This is important because people often associate agility with chaos, but in fact it is the opposite. With an agile approach, you are more transparent, more flexible, more structured, and more efficient. Agility is pure structure – if executed correctly. To do this, you must first establish the iterative process and goals. Then you do the same thing over and over again, setting up tasks to implement new functionality, defining acceptance criteria, developing the new functionality, and evaluating whether or not your goals have been met. And if not, how do we change that?
Product development projects can span three years, which sometimes leads to procrastination – what we call the “lazy student syndrome.” When you have three years, you always think you have loads of time. Breaking the project into smaller iterations helps create focus and build a sustainable working pace. This approach benefits employees because they can track the progress of their work through each iteration.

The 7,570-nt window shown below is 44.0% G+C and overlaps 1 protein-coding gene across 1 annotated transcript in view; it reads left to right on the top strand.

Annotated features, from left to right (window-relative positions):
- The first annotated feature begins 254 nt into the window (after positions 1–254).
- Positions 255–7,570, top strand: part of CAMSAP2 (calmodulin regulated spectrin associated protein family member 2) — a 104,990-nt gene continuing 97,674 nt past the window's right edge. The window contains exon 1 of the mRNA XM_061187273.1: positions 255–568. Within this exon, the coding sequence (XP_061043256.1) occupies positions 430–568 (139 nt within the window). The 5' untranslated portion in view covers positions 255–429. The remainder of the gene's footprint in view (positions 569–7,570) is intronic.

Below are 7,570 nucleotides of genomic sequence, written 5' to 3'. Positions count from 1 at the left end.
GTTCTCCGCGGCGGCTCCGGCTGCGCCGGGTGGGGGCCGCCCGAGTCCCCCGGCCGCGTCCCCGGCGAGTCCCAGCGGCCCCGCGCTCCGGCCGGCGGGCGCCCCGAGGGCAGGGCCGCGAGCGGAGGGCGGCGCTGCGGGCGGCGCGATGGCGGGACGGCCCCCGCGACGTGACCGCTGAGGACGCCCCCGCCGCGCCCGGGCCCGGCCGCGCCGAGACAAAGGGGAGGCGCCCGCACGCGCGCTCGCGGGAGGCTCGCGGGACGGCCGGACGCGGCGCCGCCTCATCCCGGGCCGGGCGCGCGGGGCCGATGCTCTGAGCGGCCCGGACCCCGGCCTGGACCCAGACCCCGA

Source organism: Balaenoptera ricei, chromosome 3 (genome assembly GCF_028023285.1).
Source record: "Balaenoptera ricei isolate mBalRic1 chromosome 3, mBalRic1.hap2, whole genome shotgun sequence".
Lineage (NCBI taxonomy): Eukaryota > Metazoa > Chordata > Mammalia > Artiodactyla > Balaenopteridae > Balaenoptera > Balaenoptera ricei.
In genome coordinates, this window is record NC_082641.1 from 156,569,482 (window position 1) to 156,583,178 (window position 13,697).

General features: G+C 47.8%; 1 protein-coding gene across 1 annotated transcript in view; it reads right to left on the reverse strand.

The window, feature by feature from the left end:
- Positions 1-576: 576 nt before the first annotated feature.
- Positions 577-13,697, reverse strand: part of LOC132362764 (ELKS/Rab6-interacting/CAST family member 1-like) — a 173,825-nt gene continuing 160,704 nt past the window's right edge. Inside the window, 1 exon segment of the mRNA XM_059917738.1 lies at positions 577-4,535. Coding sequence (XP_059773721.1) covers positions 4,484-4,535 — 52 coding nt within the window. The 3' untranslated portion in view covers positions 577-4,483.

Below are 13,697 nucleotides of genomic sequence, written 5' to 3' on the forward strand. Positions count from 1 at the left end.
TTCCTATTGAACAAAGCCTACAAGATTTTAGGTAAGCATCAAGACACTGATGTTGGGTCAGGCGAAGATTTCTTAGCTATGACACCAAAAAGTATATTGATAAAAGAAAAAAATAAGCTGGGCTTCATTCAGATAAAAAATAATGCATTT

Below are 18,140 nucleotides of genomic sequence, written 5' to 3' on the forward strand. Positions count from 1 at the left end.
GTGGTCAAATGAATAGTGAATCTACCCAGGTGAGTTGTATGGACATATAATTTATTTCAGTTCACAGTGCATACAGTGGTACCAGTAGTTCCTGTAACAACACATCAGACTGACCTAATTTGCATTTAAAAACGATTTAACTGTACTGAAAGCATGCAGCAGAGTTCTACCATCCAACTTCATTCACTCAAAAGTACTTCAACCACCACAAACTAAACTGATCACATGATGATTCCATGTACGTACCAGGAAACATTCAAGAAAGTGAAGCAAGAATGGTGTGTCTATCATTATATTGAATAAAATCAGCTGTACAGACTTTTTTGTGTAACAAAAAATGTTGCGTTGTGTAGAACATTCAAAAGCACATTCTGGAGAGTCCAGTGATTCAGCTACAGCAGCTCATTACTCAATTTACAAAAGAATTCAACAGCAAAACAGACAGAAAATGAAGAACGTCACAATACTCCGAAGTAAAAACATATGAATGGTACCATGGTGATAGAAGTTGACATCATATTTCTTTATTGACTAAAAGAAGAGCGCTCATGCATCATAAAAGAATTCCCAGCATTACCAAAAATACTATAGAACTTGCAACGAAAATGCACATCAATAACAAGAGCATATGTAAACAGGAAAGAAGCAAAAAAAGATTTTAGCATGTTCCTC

I should stress that the point here isn’t to expose employees who fail to meet targets; rather, it’s about understanding why the targets were not achieved. We then use that insight to improve our planning until we find the right rhythm.
Dr. Schachtner: When adopting agile practices, it’s important to have a master project plan. It needn’t be overly detailed, but it should guide our projects. For instance, if we anticipate testing in nine months, we should start preparing today. Agile teams need to be able to adapt every few weeks. However, without a plan, we might progress quickly but not necessarily in the right direction. Hence, this master project plan provides the structure within which we apply the agile approach.